The Cyclopedia of New Zealand [Wellington Provincial District]
[Residents and Staff]
Following are short accounts of His Excellency Lord Glasgow, Viscount Kelburne and His Excellency's staff, including those who held appointments on the occasion of the Governor's assumption of office in June, 1892, and illustrated with portraits of each:—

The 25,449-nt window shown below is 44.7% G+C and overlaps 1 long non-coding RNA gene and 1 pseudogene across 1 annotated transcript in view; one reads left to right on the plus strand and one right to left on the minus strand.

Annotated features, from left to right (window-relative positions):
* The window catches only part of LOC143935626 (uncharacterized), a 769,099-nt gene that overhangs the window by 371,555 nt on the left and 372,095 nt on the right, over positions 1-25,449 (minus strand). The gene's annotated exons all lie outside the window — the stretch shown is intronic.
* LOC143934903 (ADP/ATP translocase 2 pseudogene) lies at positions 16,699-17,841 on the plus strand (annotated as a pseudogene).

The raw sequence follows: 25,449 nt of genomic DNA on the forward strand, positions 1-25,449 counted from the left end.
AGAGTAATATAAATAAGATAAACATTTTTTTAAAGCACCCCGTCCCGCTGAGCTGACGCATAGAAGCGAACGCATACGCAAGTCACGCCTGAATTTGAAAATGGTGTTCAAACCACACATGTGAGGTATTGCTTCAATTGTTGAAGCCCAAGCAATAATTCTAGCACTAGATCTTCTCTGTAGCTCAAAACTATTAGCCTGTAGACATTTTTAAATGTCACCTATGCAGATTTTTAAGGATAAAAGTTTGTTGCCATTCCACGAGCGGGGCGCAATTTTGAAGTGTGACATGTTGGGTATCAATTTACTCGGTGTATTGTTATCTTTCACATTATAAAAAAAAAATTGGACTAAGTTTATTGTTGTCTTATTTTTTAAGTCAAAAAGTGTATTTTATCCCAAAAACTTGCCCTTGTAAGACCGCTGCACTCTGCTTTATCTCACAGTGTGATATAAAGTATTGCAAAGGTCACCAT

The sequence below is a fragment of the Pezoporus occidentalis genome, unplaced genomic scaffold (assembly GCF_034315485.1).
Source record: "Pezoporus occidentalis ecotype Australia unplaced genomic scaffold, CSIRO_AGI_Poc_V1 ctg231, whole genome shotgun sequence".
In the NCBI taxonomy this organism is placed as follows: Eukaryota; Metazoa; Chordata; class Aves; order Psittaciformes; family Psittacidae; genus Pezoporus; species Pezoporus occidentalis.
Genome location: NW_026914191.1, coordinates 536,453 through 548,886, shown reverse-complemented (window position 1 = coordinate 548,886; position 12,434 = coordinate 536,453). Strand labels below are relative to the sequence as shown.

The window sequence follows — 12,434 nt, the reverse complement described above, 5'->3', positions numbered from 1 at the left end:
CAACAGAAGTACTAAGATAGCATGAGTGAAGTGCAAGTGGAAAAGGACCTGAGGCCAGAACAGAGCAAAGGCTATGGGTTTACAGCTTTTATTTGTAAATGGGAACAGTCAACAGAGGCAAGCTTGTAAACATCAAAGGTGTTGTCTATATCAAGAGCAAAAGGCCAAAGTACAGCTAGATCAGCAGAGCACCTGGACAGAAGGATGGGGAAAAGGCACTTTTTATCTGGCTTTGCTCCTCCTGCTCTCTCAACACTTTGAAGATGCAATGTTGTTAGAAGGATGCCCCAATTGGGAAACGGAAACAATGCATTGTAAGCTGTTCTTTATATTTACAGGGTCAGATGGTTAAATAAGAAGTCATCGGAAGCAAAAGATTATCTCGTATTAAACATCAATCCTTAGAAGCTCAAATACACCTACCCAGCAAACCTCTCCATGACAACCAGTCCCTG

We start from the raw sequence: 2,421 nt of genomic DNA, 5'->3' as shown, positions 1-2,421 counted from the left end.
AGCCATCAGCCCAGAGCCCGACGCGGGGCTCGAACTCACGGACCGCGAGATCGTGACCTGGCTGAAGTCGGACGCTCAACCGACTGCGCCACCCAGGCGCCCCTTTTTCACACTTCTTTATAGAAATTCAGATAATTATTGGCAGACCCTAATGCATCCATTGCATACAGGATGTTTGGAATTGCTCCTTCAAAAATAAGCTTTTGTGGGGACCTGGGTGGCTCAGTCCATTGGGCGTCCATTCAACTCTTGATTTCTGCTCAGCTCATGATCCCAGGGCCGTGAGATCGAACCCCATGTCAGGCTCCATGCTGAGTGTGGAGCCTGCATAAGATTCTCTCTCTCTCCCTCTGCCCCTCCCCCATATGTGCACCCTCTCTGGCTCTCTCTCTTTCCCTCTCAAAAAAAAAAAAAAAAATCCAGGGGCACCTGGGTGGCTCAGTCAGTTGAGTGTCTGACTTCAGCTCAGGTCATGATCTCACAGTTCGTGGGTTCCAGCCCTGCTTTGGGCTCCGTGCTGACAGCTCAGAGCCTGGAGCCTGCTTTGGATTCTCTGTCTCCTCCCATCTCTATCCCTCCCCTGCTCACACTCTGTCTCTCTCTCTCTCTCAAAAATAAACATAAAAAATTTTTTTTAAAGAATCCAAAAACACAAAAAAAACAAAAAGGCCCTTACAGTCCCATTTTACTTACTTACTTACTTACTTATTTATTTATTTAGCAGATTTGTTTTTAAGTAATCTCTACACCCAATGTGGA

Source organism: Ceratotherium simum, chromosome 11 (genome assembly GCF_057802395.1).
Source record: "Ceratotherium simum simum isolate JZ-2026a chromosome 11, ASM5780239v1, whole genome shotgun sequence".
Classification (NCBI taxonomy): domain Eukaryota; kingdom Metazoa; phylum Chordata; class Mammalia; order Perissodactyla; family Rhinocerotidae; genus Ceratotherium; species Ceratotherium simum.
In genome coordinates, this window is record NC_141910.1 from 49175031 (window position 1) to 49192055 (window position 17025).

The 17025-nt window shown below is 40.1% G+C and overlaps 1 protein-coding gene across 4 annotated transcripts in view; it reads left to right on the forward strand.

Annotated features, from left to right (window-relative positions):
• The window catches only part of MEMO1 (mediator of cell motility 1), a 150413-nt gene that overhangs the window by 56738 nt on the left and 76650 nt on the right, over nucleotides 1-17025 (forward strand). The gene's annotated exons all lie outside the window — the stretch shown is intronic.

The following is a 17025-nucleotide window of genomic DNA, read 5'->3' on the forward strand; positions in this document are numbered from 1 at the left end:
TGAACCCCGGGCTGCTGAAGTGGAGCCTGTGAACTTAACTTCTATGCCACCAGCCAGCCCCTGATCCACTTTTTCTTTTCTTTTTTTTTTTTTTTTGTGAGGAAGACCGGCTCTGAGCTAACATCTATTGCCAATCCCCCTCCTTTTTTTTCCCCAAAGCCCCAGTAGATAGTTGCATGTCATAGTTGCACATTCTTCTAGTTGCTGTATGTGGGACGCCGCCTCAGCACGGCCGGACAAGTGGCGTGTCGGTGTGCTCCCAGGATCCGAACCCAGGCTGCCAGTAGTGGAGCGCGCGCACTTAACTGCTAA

His Excellency the Governor, the Earl of Glasgow, G.C.M.G, Governor in and over the Colony of New Zealand and its Dependencies, comes of a very old Scotch family. He traces his descent back to one Alan, who was “Dominus de Kelburn” in the reign of William the Lion of Scotland in 1214. Although this ancient family had belonged to the gentry of Scotland for many centuries, it was not ennobled till 1699. At that time David Boyle was a member of the Convention Parliament for Bute, and in recognition of his services, as one of the commissioners for effecting the union with England, was raised to the rank of Earl in the Peerage of Scotland. In 1733 he was succeeded by his eldest son, the second Earl, and the title remained in this family until 1890, when the present Earl, the seventh from the creation of the peerage, succeeded to the honours of the elder branch of the house. Previously to this, His Excellency was David Boyle, of Shewalton, Ayrshire, and fourth in descent from the second Earl. From 1815 to 1890 the holder of the title possessed a seat in the House of Lords by the title of Baron Ross, of Hawkhead. This privilege, however, lapsed with the extinction of the elder branch in 1890. Before assuming the important functions which he now so ably discharges, His Excellency had seen much of the world. Born on the 31st of May, 1833, he entered the Royal Navy at the age of 12, and served till he reached commander's rank. In the Russian War he served in the White Sea, and in the war with China in 1857 he again saw active service. While engaged in the subject of war, it may be mentioned that the present Earl is not the first of his family to distinguish himself in the service of the State. During his career in the Navy he naturally abstained from taking much part in politics. Nor did he after his retirement from active service seek parliamentary honours. In 1873 he married the eldest daughter of Sir Edward Hunter-Blair, Bart., of Blairquhan, Ayrshire, by whom he has a family of five sons and three daughters. For many years after his marriage his life was spent in taking his part in county business. This has rendered him eminently fitted to discharge his functions as Governor of New Zealand, where he soon showed he was fully capable of understanding the duties of his office. When the resignation of Lord Onslow was announced, there was much speculation in the Colony as to his successor. The names of many notable candidates for the governorship were suggested, but when it was known that Lord Glasgow had been chosen by the Imperial Government, general surprise was expressed, as that gentleman was little known in English politics. That the choice, however, was a wise one has been abundantly proved by subsequent events. Before leaving for New Zealand, Lord Glasgow had formed a high opinion of the Colony from the reports he had heard at Home, and on his arrival his expectations were more than realised. He sailed from London with his family and suite in the early part of 1892, and landed in Sydney, en route for New Zealand. An offer having been made by the Premier to convey his Lordship from Sydney to Wellington, the Government steamer “Hinemoa” was despatched to Sydney for the purpose. Before his arrival in Wellington, arrangements were made for his reception. A public holiday was declared by the Mayor, and the citizens presented themselves in force to meet their new Governor. It is estimated that upwards of 20,000 people assembled on the wharf and along the quays to welcome him. On landing from the steamer he was escorted through Jervois Quay to Cuba Street, and thence back to Government House by way of Manners Street, Willis Street, and Lambton Quay. These streets were decorated from end to end with bunting, and every available spot on the balconies and at the windows was filled with spectators eager to obtain a glimpse of their Governor. Lord Glasgow was much pleased with the welcome of the citizens, and the citizens have had every reason to be pleased with him since his arrival. His functions, which are chiefly social, have been discharged in a way that has given satisfaction to all, and the wish of the people of New Zealand is that his days may be long in the land to which he has come. The Countess of Glasgow, as already mentioned, was married in 1873, and is of an old Ayrshire family.